Why Natural Dyes?

Ecrit par [email protected] le 17 novembre 2017 sous Dye House News, Natural Dye Plants

Introduction to The Use of Vegetable dyes by Violetta Thurstan.

"Is this 'vegetable dyeing' that we are hearing so much about less trouble than chemical dyeing?

No it is more trouble.

Is it then quicker?

No, it takes much longer.

Is it a faster dye?

No, a really fast chemical dye cannot be surpassed by any vegetable dye.

Is it cheaper?

No, the cheap chemical dyes in packets cost only a few pence.

Why then should anyone trouble to learn how to use vegetable dyes?

Because of the beauty of its results, Those who use them claim that no chemical dye has that lustre, that under-glow of rich colour, that delicious aromatic smell, that soft light and shadow that give so much pleasure to the eye. These colours are alive as beauty is alive; and that is why we would like every craft-worker in general, and every weaver, (knitter) and embroiderer in particular, to learn something of vegetable dyeing."

Since 1977, when I bought the 15th edition of The Use of Vegetable Dyes by Violetta Thurstan, a 48 page book that was first published in 1957 when its author was a mere 78 years old, I was enthralled by this introduction and have found her description of the properties of natural dyes a daily benediction of my work. Do read about the extraordinary life of Violetta Thurstan yourself.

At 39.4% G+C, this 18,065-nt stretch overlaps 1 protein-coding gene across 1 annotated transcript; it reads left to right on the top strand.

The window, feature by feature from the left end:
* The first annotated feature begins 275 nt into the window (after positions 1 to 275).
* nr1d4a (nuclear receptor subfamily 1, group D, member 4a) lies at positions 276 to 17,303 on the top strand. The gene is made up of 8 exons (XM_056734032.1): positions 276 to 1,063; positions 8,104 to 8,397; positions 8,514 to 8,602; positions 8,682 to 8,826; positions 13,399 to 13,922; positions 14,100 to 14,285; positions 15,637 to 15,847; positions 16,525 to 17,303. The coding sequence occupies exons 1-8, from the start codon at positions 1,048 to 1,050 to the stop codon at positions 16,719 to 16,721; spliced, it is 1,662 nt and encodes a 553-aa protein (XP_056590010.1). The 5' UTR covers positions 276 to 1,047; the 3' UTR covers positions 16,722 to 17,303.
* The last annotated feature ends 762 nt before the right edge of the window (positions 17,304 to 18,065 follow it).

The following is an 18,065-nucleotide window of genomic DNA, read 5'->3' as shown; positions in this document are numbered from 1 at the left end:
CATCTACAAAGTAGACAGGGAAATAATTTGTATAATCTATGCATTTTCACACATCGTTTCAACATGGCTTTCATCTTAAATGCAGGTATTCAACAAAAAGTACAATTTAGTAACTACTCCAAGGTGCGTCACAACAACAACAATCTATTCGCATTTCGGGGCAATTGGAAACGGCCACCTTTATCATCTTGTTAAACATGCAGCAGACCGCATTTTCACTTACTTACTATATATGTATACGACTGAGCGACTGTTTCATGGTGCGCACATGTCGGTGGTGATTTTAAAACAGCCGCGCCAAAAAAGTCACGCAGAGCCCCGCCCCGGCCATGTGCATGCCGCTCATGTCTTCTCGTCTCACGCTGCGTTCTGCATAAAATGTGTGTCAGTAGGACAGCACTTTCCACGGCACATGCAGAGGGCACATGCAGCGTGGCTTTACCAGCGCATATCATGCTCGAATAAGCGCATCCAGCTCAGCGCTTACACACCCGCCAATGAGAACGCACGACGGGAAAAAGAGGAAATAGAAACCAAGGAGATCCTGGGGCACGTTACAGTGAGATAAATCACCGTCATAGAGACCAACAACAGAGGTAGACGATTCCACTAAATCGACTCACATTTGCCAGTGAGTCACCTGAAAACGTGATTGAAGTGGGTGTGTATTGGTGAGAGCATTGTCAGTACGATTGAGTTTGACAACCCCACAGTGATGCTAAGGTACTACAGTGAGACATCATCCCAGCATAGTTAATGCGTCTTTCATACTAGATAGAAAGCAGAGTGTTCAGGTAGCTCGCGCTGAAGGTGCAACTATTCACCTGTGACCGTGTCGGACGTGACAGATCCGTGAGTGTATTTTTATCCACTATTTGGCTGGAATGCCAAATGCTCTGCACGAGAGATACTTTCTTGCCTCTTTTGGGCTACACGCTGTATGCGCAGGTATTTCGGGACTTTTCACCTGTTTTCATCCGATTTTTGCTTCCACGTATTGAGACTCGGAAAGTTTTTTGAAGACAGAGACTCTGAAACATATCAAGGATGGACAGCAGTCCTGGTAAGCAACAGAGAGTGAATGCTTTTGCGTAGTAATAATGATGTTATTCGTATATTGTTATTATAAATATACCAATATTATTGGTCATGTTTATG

I had no idea that she was such a determined and adventurous person when I pawed through and turned her pages into samples in my successive kitchens and eventually dye-houses. However I always had a feeling that she was one of those who had preserved and passed on a baton which those of my 1960s generation, who already had a suspicion of the advancing commercialism and earth abuse, took up. Many of my contemporaries drifted into the main stream of life that they had naturally spurned in their tempestuous youth but a surprising many did not, choosing instead to live on the margins as crafts-people, artists, land and people carers, ecologists and general drop-outs to name a few. Now, they are standing on tiptoes, waving batons.

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